A New Jewish Epitaph Commemorating Care for Orphans
Inscriptions; epitaphs; Egypt; Roman period
This article presents an edition of a previously unpublished Greek epitaph in the J. Willard Marriot Library at the University of Utah. The inscription commemorates a woman by the name of Helene who is identified as a Ἰουδαία and who was remembered for showing love to orphans. While Helene is identified as a Ἰουδαία she is also styled as an Ἄµα, a title that otherwise only occurs for certain Christian women in late antique Egypt. Thus, this inscription appears to resist a straightforward classification as it employs terminology that straddles religious categories.1 Keywords: Inscriptions; epitaphs; Egypt; Roman period
In 1989 the J. Willard Marriot Library of the University of Utah was bequeathed a Greek inscription from the collection of the late Aziz Atiya.2 Regrettably, the catalogue record by Atiya is very sparse and only mentions the date of acquisition by the library and provides a very brief (inaccurate) description and analysis of the piece.3While the provenance of the inscription is not given, it almost certainly comes from Egypt where Atiya, a native, frequently visited and procured various Arabic, Coptic, and Greek artifacts.4 Though the inscription is fairly small and only contains a six-line epitaph for a woman named Helene, there are a number of interesting features about the epitaph that make it significant: (1) the deceased, Helene, bears the epithet “Jew” (Ἰουδαία) so that this inscription is one of only a handful of funerary inscriptions that attest this designation;5 (2) the epitaph commemorates Helene’s love for orphans, a noteworthy feature of this inscription that is not attested elsewhere; and (3) Helene is given the title “Ama” (ἄµα). This last point is especially significant because the title is otherwise only used for Christian holy women or monastics (i.e., nuns) in late antique Egypt where it appears with some frequency in Greek and Coptic inscriptions and papyri. Thus, while Helene is identified as a “Jew” she is also identified with a title that only appears in Christian contexts, complicating what otherwise could be a straightforward assessment of this epitaph.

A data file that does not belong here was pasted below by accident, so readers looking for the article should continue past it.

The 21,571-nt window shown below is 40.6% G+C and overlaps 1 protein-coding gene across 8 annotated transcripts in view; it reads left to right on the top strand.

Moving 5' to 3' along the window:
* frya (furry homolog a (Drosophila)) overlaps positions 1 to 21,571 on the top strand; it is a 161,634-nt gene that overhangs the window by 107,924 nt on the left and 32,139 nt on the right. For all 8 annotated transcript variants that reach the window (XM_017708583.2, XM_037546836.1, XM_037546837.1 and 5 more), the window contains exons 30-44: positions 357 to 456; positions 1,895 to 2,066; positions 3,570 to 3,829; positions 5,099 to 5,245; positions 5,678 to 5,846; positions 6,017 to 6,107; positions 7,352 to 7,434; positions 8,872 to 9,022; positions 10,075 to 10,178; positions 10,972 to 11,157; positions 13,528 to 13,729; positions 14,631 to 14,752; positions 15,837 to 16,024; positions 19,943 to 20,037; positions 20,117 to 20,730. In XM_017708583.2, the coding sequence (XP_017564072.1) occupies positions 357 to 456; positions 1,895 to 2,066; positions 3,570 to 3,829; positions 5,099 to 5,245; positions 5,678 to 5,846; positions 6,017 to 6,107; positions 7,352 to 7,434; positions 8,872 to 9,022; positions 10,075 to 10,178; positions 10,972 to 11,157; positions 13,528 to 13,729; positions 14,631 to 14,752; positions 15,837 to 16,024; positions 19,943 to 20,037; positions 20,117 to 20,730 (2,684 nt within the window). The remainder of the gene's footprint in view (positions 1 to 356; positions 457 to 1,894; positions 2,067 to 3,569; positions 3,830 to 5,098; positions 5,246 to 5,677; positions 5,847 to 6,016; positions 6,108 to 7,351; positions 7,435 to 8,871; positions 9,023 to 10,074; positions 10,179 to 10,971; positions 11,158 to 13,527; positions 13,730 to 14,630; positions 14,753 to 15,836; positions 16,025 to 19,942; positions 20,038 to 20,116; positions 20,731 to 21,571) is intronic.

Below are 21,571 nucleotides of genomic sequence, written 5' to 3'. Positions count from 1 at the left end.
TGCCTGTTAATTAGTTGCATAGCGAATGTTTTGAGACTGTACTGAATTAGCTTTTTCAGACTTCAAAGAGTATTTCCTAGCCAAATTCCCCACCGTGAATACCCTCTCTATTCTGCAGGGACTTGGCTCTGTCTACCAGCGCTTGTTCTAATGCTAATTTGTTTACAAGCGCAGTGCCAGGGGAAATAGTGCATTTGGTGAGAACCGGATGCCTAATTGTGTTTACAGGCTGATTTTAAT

Original Publication Citation
“A New Jewish Epitaph Commemorating Care for Orphans.” Journal for the Study of Judaism in the Persian, Hellenistic, and Roman Periods 47 (2016): 310–329.
BYU ScholarsArchive Citation
Blumell, Lincoln H., "A New Jewish Epitaph Commemorating Care for Orphans" (2016). Faculty Publications. 3458.